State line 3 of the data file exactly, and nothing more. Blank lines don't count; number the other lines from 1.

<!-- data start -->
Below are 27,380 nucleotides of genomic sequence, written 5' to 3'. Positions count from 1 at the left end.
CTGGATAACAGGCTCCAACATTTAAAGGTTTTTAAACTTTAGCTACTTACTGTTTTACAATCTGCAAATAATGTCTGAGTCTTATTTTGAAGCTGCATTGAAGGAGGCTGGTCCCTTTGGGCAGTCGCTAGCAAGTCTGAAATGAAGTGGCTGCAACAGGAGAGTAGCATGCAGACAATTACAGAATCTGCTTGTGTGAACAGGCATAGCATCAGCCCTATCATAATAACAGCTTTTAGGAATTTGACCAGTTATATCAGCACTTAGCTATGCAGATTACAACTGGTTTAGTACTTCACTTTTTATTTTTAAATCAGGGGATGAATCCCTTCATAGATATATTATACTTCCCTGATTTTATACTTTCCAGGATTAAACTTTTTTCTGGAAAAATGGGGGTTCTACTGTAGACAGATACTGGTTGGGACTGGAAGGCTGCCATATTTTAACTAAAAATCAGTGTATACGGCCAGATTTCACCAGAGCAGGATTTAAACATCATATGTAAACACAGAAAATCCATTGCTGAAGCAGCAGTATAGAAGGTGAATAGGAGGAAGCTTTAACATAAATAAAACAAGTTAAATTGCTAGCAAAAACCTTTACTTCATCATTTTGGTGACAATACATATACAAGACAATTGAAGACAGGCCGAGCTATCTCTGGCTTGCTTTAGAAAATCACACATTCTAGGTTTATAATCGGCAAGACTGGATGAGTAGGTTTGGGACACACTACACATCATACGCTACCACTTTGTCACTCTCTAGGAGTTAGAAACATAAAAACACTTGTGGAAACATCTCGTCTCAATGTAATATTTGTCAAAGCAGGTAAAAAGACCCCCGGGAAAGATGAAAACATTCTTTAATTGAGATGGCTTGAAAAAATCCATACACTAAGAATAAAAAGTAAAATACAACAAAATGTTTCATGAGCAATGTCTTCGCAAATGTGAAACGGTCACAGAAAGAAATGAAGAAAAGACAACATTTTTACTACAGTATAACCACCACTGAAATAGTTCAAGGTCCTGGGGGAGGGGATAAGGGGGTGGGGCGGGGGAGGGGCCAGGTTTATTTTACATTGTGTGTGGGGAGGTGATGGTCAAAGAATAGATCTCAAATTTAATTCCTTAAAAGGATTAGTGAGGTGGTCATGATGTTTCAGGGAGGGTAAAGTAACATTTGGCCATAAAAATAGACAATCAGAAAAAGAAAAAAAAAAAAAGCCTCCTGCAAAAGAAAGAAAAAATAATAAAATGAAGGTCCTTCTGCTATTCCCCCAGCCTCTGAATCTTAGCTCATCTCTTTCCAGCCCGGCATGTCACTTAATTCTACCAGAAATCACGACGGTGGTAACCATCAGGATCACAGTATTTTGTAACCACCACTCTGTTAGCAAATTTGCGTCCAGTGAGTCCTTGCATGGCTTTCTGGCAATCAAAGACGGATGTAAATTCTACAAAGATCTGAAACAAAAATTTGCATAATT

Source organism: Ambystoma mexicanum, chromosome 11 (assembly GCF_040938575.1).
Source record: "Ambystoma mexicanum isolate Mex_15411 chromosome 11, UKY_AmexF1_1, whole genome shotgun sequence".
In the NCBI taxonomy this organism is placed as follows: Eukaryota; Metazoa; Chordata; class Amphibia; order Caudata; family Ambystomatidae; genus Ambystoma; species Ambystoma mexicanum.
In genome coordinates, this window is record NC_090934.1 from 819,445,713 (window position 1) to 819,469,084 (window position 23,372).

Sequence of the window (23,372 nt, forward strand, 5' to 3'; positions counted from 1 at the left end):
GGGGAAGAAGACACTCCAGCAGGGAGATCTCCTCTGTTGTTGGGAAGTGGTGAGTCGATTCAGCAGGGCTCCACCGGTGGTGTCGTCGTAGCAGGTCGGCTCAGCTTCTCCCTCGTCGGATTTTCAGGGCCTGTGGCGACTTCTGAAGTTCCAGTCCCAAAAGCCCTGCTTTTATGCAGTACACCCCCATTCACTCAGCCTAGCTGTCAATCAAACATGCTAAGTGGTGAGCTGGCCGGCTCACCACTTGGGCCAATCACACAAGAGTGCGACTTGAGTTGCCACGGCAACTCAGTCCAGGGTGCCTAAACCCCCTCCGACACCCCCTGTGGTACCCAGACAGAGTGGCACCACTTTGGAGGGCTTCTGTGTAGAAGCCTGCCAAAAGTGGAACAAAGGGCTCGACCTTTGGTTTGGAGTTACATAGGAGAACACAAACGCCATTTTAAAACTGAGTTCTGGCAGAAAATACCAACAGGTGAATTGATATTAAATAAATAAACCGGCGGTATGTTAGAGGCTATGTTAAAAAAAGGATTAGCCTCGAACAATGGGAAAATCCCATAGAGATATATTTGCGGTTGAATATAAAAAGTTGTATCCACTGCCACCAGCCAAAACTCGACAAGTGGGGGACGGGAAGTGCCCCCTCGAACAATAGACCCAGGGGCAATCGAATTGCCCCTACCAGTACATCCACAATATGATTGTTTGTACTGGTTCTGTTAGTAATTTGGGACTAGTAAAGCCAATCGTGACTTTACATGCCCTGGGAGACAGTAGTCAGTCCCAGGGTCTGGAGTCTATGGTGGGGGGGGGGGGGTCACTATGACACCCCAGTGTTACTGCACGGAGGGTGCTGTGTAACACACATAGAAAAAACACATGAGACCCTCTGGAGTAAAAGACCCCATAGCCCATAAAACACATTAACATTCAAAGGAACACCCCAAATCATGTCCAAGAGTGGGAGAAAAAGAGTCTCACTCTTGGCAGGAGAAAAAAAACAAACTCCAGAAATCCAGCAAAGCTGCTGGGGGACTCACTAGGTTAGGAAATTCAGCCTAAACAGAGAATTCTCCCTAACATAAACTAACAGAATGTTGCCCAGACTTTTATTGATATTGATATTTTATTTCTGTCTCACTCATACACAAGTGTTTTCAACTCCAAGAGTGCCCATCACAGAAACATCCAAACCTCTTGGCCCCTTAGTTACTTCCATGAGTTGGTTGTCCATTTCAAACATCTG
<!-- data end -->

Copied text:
Source organism: Ambystoma mexicanum, chromosome 11 (assembly GCF_040938575.1).